This year’s Ebola epidemic in West Africa is a jarring reminder of the need for a greater capability in all countries to rapidly detect and respond to new or re-emerging public health threats which “spill over” in humans from animal populations such as bats, rodents, and non-human primates. The speed with which diseases – such as HIV/AIDS, severe acute respiratory syndrome (SARS), Middle East Respiratory Syndrome-Coronavirus, H5N1 avian influenza, and the 2009 H1N1 influenza virus – can emerge and spread across the increasingly interconnected globe presents enormous challenges for public health, economies, political stability, and development.
The United States Agency for International Development Laos–U.S. International and Association of Southeast Asian Nations (ASEAN) Integration (USAID LUNA II) is a four-year, $9 million activity that is helping Laos to further integrate into the global economy by developing and implementing sound, modern, transparent and inclusive economic policies and regulations. Currently, natural resource extraction has fueled 7.5 percent average GDP growth over the past 10 years. However, per capita income remains low at about $1,460 and poverty levels are among the highest in Southeast Asia.
In 2015, the Association of Southeast Asian Nations (ASEAN) Economic Community (AEC) is set to launch, transforming ASEAN into a region with free movement of goods, services, investment, skilled labor and capital. The AEC Blueprint highlights the need for increased mobility of persons as ASEAN becomes more interconnected with a greater exchange of skilled labor. ASEAN member states have agreed to create a standardized system to measure professional education and experiences obtained in eight priority sectors – architectural services, surveying, medicine, nursing, dental services, engineering, accounting and tourism. Developing and implementing national qualification frameworks would allow workers in these sectors to transfer jobs within the ASEAN countries.
USAID Kenya, in partnership with the United Nations Development Program (UNDP), supports Kenya’s efforts to pursue long-term, transformative development and accelerate sustainable, climate-resilient economic growth while slowing the growth of greenhouse gas emissions.
Kenya has the largest and most diversified economy in East Africa. Nevertheless, 40 percent of Kenyans live below the poverty line and more than 1.5 million will require immediate food assistance through February.
The Nutrition and HIV Program supports the management of malnutrition and control of HIV-associated nutrition and health risks among people living with HIV, HIV-positive pregnant and postpartum women, and orphaned and vulnerable children. To do so, the Nutrition and HIV Program strengthens the capacity of National HIV/AIDS and STIs Control Program (NASCOP) under the Ministry of Medical Services and the Ministry of Public Health and Sanitation and through collaboration with the Divisions of Clinical Nutrition, Public Health Nutrition and Community Health Services. The program also collaborates with faith-based organizations and civil society organizations providing nutrition assessment, counseling, and support services in health facilities and in the community.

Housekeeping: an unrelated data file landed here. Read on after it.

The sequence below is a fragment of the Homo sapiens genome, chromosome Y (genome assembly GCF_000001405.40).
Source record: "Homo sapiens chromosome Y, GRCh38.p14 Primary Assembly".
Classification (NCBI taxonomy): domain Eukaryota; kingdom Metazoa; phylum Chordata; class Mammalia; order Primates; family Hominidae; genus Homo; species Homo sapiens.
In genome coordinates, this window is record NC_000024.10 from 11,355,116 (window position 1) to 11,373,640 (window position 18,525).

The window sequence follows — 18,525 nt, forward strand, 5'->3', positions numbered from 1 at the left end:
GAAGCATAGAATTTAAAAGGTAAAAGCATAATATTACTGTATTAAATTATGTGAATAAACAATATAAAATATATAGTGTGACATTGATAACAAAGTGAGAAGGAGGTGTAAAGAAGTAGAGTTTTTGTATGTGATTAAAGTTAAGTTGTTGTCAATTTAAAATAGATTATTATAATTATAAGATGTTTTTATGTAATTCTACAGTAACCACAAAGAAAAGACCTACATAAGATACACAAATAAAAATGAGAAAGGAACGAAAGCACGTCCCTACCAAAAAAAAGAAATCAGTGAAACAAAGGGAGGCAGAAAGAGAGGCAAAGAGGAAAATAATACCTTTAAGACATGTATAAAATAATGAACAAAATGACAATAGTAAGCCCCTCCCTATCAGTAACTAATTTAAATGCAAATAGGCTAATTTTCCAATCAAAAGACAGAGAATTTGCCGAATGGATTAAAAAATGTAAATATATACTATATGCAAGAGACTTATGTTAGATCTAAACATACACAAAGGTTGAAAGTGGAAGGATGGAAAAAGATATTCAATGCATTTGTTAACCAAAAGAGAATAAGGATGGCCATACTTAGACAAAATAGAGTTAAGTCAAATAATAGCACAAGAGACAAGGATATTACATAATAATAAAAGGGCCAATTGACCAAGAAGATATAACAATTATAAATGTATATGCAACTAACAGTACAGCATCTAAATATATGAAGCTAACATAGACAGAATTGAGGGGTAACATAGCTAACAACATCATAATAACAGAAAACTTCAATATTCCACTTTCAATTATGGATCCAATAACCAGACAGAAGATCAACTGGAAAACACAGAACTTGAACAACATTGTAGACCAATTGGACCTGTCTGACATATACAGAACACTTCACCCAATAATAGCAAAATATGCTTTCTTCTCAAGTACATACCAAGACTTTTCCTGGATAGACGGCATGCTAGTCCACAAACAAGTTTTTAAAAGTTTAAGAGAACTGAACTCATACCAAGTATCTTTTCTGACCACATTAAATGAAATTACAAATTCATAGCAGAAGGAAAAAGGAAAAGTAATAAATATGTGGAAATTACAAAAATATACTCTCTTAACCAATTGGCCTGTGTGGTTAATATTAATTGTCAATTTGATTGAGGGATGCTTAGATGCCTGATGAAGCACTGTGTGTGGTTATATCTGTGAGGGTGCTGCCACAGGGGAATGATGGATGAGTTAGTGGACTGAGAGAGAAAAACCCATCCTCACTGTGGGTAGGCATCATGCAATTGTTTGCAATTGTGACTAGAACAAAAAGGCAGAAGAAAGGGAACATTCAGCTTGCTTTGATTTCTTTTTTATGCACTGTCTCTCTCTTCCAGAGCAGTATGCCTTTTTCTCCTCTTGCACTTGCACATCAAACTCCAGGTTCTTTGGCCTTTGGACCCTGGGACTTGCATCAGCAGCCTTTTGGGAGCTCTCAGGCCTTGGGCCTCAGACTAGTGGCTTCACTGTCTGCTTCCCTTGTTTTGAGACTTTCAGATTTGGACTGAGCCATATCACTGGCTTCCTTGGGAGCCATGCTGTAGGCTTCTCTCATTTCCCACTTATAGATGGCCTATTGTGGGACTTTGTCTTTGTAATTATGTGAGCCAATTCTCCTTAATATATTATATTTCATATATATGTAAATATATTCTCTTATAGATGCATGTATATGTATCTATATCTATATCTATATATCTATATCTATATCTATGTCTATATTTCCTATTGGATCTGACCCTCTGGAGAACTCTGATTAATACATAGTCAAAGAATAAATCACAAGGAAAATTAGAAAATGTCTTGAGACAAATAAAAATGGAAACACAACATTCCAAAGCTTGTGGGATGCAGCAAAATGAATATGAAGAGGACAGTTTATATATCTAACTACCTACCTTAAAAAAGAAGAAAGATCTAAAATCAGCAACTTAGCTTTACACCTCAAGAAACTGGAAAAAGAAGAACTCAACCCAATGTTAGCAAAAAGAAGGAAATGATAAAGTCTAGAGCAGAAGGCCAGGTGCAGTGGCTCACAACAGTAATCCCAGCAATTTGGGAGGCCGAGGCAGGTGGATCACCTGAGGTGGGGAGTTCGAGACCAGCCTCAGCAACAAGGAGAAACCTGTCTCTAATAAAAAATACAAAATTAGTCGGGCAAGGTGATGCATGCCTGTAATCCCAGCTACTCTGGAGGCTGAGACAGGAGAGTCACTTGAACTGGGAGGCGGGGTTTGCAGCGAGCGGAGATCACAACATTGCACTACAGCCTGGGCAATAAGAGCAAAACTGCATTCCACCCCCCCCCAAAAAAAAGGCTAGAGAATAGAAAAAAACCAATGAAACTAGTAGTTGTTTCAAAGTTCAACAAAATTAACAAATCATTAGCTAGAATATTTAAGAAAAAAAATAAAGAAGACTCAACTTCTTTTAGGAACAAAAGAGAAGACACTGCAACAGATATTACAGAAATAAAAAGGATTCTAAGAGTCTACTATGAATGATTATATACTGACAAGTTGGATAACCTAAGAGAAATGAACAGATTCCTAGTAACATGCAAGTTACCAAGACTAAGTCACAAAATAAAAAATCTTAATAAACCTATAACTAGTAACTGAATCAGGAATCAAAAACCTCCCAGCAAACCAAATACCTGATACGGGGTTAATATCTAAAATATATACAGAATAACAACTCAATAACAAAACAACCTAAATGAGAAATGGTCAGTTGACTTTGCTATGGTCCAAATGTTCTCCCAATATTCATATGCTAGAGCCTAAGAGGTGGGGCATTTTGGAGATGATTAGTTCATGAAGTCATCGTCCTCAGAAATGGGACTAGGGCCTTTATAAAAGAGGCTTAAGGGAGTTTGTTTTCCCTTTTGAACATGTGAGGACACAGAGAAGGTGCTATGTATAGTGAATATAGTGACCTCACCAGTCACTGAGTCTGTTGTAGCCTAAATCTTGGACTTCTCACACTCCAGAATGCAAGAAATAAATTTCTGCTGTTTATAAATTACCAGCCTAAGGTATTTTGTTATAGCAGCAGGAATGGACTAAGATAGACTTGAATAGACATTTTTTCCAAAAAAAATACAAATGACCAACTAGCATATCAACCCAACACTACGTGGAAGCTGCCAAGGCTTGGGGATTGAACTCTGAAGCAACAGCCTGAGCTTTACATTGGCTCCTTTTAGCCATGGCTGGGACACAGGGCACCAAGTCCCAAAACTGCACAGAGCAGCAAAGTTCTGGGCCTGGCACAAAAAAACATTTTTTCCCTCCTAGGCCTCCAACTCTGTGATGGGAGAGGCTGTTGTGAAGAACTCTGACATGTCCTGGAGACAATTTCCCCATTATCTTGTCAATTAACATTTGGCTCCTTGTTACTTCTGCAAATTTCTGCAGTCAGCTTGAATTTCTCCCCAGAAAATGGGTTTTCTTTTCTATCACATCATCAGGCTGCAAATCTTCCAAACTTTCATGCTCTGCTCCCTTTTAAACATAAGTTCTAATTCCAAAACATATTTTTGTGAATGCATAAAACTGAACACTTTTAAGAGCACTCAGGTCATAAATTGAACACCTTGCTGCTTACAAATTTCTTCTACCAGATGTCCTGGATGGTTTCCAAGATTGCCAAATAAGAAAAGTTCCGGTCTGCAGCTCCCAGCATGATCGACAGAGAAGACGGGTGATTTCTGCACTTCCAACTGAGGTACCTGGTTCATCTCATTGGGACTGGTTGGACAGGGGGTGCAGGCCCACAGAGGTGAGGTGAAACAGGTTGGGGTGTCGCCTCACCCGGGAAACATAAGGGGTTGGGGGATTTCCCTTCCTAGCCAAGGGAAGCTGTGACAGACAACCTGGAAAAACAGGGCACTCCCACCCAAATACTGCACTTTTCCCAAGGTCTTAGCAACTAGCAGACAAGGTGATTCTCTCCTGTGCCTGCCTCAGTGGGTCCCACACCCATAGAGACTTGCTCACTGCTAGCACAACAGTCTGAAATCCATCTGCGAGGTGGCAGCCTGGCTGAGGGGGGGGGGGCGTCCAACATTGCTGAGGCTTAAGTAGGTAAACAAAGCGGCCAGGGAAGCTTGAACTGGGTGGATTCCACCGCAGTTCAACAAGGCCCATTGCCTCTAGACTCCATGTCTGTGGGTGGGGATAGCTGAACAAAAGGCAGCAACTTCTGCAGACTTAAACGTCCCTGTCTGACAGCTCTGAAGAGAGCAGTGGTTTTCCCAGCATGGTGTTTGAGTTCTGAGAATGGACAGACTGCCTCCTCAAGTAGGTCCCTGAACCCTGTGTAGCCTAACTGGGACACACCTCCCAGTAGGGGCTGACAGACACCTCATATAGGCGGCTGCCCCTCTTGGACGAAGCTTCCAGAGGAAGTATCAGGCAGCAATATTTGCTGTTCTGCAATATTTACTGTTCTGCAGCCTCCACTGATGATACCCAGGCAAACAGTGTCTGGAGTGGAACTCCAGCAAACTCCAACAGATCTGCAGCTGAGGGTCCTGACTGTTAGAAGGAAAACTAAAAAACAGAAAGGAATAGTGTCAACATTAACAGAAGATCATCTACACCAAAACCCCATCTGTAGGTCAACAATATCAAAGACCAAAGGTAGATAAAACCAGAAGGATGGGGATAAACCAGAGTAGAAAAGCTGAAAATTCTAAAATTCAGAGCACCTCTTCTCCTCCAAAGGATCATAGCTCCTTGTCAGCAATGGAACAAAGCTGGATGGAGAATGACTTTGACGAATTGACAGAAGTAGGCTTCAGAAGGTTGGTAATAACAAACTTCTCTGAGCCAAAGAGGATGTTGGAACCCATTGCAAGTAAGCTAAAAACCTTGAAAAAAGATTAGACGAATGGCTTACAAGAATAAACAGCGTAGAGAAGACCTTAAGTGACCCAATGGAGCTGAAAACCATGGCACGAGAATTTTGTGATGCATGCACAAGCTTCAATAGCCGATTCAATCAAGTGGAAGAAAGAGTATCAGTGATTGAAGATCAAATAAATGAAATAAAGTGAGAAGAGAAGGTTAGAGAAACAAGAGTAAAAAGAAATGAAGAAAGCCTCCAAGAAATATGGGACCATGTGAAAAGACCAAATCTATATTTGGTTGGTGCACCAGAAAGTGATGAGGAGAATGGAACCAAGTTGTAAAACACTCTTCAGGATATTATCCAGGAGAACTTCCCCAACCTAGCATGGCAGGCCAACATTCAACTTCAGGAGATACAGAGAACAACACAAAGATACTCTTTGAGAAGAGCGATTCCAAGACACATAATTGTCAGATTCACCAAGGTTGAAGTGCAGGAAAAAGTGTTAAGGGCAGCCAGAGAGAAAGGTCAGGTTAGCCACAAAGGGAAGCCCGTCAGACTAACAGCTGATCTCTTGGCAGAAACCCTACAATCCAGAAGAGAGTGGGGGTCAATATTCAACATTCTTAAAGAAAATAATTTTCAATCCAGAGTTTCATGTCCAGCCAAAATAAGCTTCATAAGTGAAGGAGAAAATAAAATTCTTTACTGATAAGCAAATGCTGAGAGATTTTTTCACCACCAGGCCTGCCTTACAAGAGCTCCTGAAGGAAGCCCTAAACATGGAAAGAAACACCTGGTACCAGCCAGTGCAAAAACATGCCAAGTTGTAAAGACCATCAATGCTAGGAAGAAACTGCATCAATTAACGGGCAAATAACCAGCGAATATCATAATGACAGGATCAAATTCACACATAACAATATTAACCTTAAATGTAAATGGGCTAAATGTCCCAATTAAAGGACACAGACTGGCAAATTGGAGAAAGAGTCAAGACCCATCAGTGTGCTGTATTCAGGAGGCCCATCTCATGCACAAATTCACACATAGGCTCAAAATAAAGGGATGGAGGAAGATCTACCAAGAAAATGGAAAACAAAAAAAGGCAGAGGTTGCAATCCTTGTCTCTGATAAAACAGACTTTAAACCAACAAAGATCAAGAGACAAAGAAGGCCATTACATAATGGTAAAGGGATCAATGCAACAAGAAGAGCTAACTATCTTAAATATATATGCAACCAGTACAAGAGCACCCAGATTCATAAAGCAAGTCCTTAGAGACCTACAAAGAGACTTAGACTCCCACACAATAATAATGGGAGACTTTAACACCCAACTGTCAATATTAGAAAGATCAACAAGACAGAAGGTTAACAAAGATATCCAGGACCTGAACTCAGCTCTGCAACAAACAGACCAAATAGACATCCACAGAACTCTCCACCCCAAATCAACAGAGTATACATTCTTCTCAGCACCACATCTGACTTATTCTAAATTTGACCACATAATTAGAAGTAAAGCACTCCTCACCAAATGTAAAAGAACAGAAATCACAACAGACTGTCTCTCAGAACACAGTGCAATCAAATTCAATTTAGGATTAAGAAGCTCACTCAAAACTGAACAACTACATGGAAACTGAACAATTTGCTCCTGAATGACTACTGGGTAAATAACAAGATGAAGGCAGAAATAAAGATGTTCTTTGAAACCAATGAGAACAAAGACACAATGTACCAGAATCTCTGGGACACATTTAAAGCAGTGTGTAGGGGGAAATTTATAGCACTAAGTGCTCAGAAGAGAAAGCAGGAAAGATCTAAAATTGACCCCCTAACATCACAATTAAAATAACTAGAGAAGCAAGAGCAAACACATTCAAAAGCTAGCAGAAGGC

Measure Evaluation-Pima (Pima means “to measure” in Kiswahili) builds sustainable monitoring and evaluation (M&E) capacity for Kenyan health officials to support evidence-based decision making that furthers policy formulation and improves health systems and outcomes. Measure Evaluation-Pima works with Kenya’s Ministry of Health to identify and respond to information needs at the national and sub-national levels.
Проект USAID Агро Горизонт будет содействовать увеличению дохода мелких фермеров путем расширения рынков и повышения конкурентоспособности в цепочках добавленной стоимости по фруктам, овощами, молочной продукции. Проект внесет вклад в повышение занятости в сельскохозяйственном секторе, в особенности для женщин и молодежи, наряду с увеличением доступности продуктов питания и увеличения доли целевых сельскохозяйственных культур в обороте внутреннего и международных рынков.
Since September 25, 2013 the U.S. Government has committed a total of $100 million in support of the High Impact Micro-Infrastructure Initiative (HIMII). The HIMIII was launched by Secretary Kerry in partnership with the Palestinian Authority at last year’s Ad Hoc Liaison Committee meeting. HIMII objectives are to create jobs and build vital infrastructure throughout the West Bank. Projects include upgrading of existing and construction of new health clinics, schools, water systems, community centers, and roads. These projects are designed to deliver tangible benefits to improve the living conditions of Palestinians and to support growth of the Palestinian economy.
Since the first cases of Ebola Virus Disease (Ebola) were reported in West Africa in March 2014, the United States has mounted a whole-of-government response to contain and stop the spread of the virus, while also taking prudent measures at home. There are currently more than 1,350 U.S. government personnel on the ground in West Africa, making this the largest-ever U.S. response to a global health crisis. The World Health Organization (WHO) projects that it will take at least six months to bring the outbreak under control. The goal of the United States in West Africa is to stop the epidemic at its source through mobilizing our government-wide capabilities to fight the epidemic on a regional basis. The Ebola crisis is derailing not only lives, but livelihoods, in some of the most vulnerable communities in the world. Fears of infection have disrupted normal economic activity in West Africa. If the epidemic is not contained during 2015, this cost will multiply nearly ten-fold.
Last updated: October 10, 2015